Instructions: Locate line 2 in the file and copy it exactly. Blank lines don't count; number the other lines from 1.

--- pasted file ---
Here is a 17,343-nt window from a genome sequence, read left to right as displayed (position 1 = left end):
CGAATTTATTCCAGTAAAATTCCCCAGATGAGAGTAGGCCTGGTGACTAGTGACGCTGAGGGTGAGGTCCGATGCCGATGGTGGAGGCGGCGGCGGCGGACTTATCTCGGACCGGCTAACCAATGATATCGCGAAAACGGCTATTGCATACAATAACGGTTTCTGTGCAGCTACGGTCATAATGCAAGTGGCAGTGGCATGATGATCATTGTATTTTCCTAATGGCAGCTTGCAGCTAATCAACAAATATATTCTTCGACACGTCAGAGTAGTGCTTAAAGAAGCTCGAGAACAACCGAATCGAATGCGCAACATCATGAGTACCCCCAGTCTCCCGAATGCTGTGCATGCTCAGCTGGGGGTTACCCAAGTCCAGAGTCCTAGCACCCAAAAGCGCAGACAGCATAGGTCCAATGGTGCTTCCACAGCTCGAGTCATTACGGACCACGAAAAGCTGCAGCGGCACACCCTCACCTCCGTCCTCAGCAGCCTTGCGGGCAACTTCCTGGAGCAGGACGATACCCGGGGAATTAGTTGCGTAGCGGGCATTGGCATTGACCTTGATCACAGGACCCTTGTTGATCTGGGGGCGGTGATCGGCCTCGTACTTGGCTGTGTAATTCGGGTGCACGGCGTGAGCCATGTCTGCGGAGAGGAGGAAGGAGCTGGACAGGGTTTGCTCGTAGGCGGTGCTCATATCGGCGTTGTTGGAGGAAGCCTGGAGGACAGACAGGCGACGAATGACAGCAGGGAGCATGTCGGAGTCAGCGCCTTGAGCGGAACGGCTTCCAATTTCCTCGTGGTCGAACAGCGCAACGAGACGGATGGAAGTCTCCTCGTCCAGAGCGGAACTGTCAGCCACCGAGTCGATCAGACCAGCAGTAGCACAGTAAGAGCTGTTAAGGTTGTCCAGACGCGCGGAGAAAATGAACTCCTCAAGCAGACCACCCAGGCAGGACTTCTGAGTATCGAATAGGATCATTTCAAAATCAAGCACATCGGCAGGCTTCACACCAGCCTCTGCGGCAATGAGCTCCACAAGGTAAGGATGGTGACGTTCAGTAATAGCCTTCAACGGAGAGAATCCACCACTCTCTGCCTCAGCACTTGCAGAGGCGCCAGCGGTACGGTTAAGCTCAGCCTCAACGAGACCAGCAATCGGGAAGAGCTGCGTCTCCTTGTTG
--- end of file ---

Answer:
CGAATTTATTCCAGTAAAATTCCCCAGATGAGAGTAGGCCTGGTGACTAGTGACGCTGAGGGTGAGGTCCGATGCCGATGGTGGAGGCGGCGGCGGCGGACTTATCTCGGACCGGCTAACCAATGATATCGCGAAAACGGCTATTGCATACAATAACGGTTTCTGTGCAGCTACGGTCATAATGCAAGTGGCAGTGGCATGATGATCATTGTATTTTCCTAATGGCAGCTTGCAGCTAATCAACAAATATATTCTTCGACACGTCAGAGTAGTGCTTAAAGAAGCTCGAGAACAACCGAATCGAATGCGCAACATCATGAGTACCCCCAGTCTCCCGAATGCTGTGCATGCTCAGCTGGGGGTTACCCAAGTCCAGAGTCCTAGCACCCAAAAGCGCAGACAGCATAGGTCCAATGGTGCTTCCACAGCTCGAGTCATTACGGACCACGAAAAGCTGCAGCGGCACACCCTCACCTCCGTCCTCAGCAGCCTTGCGGGCAACTTCCTGGAGCAGGACGATACCCGGGGAATTAGTTGCGTAGCGGGCATTGGCATTGACCTTGATCACAGGACCCTTGTTGATCTGGGGGCGGTGATCGGCCTCGTACTTGGCTGTGTAATTCGGGTGCACGGCGTGAGCCATGTCTGCGGAGAGGAGGAAGGAGCTGGACAGGGTTTGCTCGTAGGCGGTGCTCATATCGGCGTTGTTGGAGGAAGCCTGGAGGACAGACAGGCGACGAATGACAGCAGGGAGCATGTCGGAGTCAGCGCCTTGAGCGGAACGGCTTCCAATTTCCTCGTGGTCGAACAGCGCAACGAGACGGATGGAAGTCTCCTCGTCCAGAGCGGAACTGTCAGCCACCGAGTCGATCAGACCAGCAGTAGCACAGTAAGAGCTGTTAAGGTTGTCCAGACGCGCGGAGAAAATGAACTCCTCAAGCAGACCACCCAGGCAGGACTTCTGAGTATCGAATAGGATCATTTCAAAATCAAGCACATCGGCAGGCTTCACACCAGCCTCTGCGGCAATGAGCTCCACAAGGTAAGGATGGTGACGTTCAGTAATAGCCTTCAACGGAGAGAATCCACCACTCTCTGCCTCAGCACTTGCAGAGGCGCCAGCGGTACGGTTAAGCTCAGCCTCAACGAGACCAGCAATCGGGAAGAGCTGCGTCTCCTTGTTG